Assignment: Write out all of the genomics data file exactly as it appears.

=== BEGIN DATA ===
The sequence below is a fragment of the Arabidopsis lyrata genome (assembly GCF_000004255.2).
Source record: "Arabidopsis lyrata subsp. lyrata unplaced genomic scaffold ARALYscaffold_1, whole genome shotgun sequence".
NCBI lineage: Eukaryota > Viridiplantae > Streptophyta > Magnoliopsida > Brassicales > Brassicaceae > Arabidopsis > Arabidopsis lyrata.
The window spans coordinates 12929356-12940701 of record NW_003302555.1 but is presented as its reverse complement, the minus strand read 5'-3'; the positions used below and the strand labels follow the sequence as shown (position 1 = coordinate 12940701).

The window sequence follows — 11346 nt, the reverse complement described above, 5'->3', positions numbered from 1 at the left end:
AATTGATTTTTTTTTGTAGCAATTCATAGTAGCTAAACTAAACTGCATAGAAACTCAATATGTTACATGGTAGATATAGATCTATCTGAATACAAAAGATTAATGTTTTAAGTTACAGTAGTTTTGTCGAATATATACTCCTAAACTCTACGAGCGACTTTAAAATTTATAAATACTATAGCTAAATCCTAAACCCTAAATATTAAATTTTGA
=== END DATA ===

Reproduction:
The sequence below is a fragment of the Arabidopsis lyrata genome (assembly GCF_000004255.2).
Source record: "Arabidopsis lyrata subsp. lyrata unplaced genomic scaffold ARALYscaffold_1, whole genome shotgun sequence".
NCBI lineage: Eukaryota > Viridiplantae > Streptophyta > Magnoliopsida > Brassicales > Brassicaceae > Arabidopsis > Arabidopsis lyrata.
The window spans coordinates 12929356-12940701 of record NW_003302555.1 but is presented as its reverse complement, the minus strand read 5'-3'; the positions used below and the strand labels follow the sequence as shown (position 1 = coordinate 12940701).

The window sequence follows — 11346 nt, the reverse complement described above, 5'->3', positions numbered from 1 at the left end:
AATTGATTTTTTTTTGTAGCAATTCATAGTAGCTAAACTAAACTGCATAGAAACTCAATATGTTACATGGTAGATATAGATCTATCTGAATACAAAAGATTAATGTTTTAAGTTACAGTAGTTTTGTCGAATATATACTCCTAAACTCTACGAGCGACTTTAAAATTTATAAATACTATAGCTAAATCCTAAACCCTAAATATTAAATTTTGA